Re: Who will learn to stop bouncing messages. Help wanted.
verdy_p at wanadoo.fr
Wed Mar 3 19:14:42 EST 2004
I have absolutely no money to make it, and no resource to have such a list
to work. Should I start with a small website that publishes some unwanted
servers that send unfiltered bounces?
May be there's someone here with some available server resources and some
time to maintain the hardware and software. I would like to help for this
project. But for now, we need an edicative action, instead of first blocking
I really think that too many people are not informed at all of this issue
and how this could be solved. That's why I am more likely to find some
wellknown editorial resources with some big audience and public fora where
this idea would be discussed and opinions given about it, to find the
appropriate arguments that may convince mail admins to stop bouncing
messages to unverified and forged addresses, notably for all viral message
they detect, or stop using antivirus products that bounce these messages.
I'd like to find some large audience to convince all antivirus and antispam
tool writers to remove this "feature" from their product and provide support
for users that have installed previous versions of their product and why
they should upgrade or how they can customize their installation to remove
At the beginning, the "bounce rejected messages" feature was optional and
had to be manually selected, but today, it is on by default, or people
activate it as they think it could help fight against virus and spams coming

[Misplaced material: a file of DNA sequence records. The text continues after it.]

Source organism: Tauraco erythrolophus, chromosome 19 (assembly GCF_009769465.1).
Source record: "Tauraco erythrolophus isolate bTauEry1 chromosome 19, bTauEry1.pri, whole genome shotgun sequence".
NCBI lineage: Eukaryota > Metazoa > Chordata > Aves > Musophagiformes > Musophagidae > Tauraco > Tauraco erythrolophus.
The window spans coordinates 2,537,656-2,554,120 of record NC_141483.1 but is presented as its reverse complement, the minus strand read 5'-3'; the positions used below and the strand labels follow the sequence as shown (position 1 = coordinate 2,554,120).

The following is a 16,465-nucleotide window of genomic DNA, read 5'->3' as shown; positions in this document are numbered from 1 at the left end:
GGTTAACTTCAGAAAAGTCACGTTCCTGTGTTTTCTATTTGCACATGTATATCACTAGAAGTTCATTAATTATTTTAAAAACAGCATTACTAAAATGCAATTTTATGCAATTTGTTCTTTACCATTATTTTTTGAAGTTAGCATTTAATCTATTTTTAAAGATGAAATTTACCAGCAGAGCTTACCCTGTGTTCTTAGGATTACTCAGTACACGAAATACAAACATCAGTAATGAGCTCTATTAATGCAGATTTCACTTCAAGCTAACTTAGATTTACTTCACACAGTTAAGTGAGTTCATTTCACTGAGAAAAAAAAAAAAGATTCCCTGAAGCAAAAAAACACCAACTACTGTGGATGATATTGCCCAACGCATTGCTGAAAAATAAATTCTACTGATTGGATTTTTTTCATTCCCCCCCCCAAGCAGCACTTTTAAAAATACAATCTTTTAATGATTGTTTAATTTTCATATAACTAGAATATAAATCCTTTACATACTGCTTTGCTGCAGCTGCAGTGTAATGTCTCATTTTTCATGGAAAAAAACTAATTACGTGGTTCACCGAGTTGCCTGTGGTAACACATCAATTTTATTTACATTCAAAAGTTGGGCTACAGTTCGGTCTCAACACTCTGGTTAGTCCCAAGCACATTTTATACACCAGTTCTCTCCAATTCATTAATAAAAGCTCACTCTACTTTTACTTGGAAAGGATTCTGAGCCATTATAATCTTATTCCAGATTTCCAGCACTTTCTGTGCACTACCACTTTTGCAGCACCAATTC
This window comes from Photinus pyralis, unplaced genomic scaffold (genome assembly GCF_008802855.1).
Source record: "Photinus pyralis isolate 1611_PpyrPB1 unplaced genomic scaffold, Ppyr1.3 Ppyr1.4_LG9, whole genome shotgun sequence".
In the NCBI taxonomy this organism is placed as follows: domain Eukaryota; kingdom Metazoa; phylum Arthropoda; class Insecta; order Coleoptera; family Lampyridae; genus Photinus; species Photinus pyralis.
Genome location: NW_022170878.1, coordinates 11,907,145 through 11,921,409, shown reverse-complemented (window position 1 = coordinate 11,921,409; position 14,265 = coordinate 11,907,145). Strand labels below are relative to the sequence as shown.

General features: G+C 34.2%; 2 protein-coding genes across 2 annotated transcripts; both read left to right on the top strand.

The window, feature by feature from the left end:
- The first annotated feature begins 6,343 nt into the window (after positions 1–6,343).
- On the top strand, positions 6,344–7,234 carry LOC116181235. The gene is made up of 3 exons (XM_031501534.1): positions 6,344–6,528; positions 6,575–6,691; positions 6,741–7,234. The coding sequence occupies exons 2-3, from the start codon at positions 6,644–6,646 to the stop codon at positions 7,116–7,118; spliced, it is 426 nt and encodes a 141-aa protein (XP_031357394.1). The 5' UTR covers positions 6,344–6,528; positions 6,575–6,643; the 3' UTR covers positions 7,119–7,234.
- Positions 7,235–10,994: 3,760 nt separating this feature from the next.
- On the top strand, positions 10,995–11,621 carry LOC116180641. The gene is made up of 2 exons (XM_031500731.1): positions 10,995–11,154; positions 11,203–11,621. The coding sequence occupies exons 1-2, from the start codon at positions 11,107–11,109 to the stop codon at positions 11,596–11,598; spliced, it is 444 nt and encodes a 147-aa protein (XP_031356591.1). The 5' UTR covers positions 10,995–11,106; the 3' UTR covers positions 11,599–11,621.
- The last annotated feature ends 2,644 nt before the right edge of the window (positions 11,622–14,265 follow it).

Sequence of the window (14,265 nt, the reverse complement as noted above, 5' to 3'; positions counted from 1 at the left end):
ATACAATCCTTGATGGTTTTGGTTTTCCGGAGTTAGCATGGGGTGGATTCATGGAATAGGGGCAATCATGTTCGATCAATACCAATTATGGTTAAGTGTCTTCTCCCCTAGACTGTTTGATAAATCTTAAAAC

to their server. My opinion is that bounces have exactly the opposite effect
and in fact increase the reachable audience of virus and spams, which can
now spreead to the network much faster than ever, simply because all these
virus and spams are sending messages containing lots of email addresses that
get replicated into an infinite mesh.
Bounces are dangerous simply because they advertize anyone's email addresses
everywhere, with virus, spamwares and bouncing servers collaborating
together to multiply the speed at which an individual email collected in som
e infected PC is advertized to many other places.
Today, most virus do not need to have an extended list of targets to start
with. A virus or adware or spamware will be able to scan any incoming email
and look for email addresses contained in them to increse its audience.
Bounced notifications are the most damaging ones notably if they are sent
unfiltered (with the viral body part not removed, and the CC: list not
removed). Then the second impact is that bounced messages, even if they are
filtered, nearly never reach the appropriate user (all of the SMTP "FROM "
address, and the RFC822 "From:", "Reply-To:", or "Return-Path:" can be
forged by virus and spamwares)
I would like to support the idea of bouncing instead to postmaster@[a.b.c.d]
where [a.b.c.d] is the IP address of the sending client connected to the
local SMTP server (with the rule: don't trust anyone else than yourself).
Then it's up to the ISP owning the IP address [a.b.c.d] to route back the
message to its sender, using the Message-ID if present or its own logs. If
this matches nothing in the ISP's history, then this acceptable bounce
should be silently discarded.
Now it's up to the various ISP to make the postmaster@[a.b.c.d] email
address routable to the effective sender (which may be another STMP server
in the chain) by substituting the "To:" field of the bounced message by the
effective sender they know from their connection logs.
"Andrew Ward" <winelight at spamcop.net> a écrit dans le message de
news:c24qjn$34j$1 at news.spamcop.net...
> > Get some publicity in computer
> > magazines.
> I will try to get the news editor of one of the magazines I write for to
> take an interest.
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